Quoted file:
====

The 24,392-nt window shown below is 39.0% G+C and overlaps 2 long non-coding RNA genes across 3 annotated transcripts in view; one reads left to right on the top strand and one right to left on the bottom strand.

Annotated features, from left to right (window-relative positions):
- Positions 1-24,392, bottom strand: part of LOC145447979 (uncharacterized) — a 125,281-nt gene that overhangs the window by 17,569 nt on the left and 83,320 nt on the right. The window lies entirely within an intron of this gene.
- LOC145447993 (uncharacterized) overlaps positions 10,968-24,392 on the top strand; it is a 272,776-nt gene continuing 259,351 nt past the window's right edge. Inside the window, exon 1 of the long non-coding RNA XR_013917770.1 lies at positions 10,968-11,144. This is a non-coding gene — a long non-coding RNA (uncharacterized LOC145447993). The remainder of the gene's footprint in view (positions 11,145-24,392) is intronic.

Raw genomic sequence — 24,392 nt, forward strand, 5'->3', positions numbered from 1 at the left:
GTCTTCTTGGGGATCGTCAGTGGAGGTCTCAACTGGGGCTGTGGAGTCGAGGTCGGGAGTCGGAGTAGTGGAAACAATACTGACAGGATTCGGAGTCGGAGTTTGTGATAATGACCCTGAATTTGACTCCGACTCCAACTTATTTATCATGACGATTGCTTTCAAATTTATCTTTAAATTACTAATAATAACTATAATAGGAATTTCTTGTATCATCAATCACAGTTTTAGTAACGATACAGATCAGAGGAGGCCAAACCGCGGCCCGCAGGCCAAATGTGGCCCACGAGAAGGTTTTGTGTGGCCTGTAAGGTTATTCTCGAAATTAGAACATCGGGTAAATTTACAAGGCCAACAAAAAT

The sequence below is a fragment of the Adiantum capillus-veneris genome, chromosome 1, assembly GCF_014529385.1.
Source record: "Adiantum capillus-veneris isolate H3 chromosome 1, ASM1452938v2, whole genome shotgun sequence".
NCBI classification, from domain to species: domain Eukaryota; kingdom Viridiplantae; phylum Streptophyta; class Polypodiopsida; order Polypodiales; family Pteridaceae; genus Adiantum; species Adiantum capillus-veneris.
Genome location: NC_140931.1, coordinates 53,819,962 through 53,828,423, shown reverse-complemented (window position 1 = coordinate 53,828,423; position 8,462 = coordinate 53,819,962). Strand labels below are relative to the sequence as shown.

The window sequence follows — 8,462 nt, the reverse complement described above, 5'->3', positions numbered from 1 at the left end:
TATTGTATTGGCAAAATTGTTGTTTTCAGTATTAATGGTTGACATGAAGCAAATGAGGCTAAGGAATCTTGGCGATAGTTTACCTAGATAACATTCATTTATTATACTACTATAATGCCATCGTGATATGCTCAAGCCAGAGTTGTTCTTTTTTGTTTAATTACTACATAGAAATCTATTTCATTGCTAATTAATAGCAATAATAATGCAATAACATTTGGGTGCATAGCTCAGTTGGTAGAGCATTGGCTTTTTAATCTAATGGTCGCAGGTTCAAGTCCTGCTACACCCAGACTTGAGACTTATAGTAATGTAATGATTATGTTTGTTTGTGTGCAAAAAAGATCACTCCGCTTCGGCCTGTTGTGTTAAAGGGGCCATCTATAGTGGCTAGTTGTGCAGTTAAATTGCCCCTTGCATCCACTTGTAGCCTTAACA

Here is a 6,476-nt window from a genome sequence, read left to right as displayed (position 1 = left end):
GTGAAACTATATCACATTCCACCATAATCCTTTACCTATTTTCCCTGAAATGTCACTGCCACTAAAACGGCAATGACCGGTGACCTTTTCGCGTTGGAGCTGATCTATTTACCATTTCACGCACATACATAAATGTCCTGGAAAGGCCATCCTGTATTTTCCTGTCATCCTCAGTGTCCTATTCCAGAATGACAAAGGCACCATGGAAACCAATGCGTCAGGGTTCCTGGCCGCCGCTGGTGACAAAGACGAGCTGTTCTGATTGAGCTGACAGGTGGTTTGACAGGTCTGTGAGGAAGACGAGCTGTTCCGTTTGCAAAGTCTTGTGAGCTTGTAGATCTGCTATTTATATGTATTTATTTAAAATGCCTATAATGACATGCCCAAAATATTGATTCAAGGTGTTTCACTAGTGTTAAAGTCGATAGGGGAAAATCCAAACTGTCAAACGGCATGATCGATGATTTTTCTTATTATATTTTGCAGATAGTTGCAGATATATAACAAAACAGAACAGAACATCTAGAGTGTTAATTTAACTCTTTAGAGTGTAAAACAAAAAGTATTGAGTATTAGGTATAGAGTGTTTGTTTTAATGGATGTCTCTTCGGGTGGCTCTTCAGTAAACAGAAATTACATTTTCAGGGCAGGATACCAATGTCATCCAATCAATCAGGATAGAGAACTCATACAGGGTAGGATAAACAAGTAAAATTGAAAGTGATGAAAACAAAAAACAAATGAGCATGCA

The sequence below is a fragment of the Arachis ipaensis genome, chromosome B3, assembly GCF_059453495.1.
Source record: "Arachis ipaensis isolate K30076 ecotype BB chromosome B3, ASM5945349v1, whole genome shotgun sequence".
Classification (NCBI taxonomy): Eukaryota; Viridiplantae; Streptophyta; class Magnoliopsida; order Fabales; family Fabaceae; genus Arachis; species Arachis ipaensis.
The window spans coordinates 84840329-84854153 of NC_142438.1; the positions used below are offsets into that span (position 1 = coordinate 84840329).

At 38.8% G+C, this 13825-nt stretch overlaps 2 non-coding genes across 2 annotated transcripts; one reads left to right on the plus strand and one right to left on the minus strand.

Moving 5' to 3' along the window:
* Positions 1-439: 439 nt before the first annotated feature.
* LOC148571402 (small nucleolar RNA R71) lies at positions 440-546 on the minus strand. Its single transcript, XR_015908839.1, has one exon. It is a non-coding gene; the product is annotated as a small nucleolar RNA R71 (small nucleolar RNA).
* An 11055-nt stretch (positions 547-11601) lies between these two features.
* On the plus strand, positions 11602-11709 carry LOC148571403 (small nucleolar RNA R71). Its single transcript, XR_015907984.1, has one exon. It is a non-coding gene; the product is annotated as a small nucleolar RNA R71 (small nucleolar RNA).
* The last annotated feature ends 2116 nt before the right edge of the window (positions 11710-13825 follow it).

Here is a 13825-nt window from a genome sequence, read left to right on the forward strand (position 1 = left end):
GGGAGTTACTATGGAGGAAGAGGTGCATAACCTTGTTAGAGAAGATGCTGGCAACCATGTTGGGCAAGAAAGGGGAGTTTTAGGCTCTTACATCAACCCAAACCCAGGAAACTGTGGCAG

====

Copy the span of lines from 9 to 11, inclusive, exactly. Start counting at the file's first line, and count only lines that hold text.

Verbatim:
NCBI classification, from domain to species: domain Eukaryota; kingdom Viridiplantae; phylum Streptophyta; class Polypodiopsida; order Polypodiales; family Pteridaceae; genus Adiantum; species Adiantum capillus-veneris.
Genome location: NC_140931.1, coordinates 53,819,962 through 53,828,423, shown reverse-complemented (window position 1 = coordinate 53,828,423; position 8,462 = coordinate 53,819,962). Strand labels below are relative to the sequence as shown.

The window sequence follows — 8,462 nt, the reverse complement described above, 5'->3', positions numbered from 1 at the left end: